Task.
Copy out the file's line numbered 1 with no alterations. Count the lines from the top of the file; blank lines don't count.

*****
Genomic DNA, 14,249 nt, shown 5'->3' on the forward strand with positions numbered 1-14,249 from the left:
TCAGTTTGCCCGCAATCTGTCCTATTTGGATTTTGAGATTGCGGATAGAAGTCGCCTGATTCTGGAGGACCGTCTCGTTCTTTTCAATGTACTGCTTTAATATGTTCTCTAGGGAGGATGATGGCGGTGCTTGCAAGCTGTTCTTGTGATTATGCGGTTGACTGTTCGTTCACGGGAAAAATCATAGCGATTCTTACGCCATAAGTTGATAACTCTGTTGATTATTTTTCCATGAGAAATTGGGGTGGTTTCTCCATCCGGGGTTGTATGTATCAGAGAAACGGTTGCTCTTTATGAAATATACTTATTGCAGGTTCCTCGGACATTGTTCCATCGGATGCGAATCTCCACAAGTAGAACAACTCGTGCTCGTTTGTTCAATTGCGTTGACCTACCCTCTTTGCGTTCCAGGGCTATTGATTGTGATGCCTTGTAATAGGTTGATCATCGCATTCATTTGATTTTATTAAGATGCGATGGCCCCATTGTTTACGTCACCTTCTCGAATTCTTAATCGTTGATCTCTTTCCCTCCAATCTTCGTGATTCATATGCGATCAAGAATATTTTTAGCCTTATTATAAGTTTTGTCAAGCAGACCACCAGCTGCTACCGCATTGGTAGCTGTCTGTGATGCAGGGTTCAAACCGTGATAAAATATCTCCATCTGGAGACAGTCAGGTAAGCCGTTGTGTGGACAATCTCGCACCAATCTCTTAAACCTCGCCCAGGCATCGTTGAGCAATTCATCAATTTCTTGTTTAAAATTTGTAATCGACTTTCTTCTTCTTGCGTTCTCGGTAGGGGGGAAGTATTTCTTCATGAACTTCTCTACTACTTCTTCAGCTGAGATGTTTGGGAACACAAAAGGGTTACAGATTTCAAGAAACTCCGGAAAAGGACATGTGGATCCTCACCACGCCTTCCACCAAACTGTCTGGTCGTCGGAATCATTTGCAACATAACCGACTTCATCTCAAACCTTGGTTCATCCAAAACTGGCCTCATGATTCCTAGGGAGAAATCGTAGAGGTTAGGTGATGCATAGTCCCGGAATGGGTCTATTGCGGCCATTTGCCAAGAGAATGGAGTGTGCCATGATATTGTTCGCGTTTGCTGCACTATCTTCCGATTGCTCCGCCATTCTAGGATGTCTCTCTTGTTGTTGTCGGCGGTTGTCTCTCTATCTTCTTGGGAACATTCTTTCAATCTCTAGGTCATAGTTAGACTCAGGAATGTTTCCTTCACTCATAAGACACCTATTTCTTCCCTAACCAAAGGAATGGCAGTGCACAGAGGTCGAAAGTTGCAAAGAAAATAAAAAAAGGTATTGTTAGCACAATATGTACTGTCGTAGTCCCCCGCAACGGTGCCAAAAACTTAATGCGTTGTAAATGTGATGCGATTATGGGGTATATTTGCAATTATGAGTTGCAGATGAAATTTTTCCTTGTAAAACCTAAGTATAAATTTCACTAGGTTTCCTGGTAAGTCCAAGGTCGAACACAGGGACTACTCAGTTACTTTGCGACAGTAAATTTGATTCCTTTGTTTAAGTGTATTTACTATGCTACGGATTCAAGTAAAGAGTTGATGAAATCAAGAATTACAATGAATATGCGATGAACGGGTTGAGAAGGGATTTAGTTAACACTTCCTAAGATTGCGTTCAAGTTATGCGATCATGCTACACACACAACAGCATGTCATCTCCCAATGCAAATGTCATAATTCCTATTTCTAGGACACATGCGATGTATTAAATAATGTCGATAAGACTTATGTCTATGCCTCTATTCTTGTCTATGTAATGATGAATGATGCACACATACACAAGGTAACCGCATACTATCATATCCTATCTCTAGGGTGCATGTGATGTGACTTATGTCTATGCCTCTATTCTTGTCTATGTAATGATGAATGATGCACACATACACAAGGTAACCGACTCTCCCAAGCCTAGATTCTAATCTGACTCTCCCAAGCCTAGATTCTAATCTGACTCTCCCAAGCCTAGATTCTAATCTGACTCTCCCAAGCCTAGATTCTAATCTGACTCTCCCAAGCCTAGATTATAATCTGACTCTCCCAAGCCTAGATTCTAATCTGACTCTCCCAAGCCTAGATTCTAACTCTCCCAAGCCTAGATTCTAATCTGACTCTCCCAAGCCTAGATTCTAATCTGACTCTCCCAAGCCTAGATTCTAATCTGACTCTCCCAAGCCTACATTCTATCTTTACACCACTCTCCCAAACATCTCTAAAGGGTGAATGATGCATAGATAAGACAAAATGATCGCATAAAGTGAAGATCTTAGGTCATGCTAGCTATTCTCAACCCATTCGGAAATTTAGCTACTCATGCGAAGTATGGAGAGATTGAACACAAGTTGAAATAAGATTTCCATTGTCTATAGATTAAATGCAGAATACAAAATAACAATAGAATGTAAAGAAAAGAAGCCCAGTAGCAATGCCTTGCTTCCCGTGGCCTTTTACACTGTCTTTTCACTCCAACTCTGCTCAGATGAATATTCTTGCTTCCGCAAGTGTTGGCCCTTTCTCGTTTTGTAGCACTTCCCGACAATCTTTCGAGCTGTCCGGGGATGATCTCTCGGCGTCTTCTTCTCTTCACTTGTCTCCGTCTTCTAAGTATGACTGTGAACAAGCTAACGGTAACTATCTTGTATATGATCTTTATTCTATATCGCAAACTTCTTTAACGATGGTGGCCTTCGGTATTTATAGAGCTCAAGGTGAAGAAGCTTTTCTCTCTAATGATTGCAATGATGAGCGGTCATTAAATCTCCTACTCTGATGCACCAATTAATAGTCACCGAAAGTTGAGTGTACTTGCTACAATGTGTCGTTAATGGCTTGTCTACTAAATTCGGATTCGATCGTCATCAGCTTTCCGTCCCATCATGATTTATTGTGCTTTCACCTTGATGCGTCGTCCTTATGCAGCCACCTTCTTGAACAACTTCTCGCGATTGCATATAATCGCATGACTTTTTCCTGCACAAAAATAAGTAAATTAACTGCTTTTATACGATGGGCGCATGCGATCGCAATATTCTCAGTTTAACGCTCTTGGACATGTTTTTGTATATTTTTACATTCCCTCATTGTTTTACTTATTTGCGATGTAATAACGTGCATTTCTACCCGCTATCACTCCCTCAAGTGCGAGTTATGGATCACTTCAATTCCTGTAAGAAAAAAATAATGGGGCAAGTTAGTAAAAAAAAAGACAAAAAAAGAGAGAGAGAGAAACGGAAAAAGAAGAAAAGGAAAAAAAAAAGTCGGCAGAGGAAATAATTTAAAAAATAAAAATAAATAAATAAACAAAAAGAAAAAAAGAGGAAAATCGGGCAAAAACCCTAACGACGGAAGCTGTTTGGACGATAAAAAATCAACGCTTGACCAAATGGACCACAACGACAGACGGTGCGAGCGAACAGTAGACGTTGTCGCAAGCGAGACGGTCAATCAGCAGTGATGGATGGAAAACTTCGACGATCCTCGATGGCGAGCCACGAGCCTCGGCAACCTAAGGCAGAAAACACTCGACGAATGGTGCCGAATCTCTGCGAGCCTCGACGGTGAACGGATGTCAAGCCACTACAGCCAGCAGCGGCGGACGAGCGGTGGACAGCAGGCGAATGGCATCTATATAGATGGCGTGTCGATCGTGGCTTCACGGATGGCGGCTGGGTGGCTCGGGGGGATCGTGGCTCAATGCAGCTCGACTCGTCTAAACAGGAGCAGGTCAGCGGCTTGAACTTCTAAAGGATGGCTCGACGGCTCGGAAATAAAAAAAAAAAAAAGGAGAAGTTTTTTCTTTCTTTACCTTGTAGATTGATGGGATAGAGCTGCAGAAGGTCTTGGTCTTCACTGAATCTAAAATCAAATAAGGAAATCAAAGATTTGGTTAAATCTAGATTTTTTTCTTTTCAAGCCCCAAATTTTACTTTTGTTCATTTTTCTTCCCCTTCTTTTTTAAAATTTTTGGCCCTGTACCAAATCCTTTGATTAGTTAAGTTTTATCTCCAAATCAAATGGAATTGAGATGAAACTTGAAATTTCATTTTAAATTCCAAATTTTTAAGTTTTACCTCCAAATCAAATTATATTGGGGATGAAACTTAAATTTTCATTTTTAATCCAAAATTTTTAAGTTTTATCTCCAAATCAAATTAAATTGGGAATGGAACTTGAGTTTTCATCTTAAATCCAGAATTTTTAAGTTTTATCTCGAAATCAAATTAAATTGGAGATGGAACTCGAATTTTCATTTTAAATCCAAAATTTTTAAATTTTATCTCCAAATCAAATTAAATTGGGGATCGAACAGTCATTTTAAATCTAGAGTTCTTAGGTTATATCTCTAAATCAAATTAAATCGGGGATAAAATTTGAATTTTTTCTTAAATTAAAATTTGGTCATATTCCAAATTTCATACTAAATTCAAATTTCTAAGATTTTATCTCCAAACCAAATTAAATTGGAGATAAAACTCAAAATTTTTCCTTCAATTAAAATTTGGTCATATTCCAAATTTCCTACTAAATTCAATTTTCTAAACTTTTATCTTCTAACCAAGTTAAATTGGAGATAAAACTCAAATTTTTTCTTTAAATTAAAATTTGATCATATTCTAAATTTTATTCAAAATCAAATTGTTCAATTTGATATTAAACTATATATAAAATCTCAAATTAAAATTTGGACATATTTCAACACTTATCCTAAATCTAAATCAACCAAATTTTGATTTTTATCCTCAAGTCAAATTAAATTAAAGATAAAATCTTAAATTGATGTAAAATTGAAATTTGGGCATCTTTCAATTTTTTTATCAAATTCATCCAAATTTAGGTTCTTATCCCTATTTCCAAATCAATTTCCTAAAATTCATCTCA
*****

Genomic DNA, 14,249 nt, shown 5'->3' on the forward strand with positions numbered 1-14,249 from the left: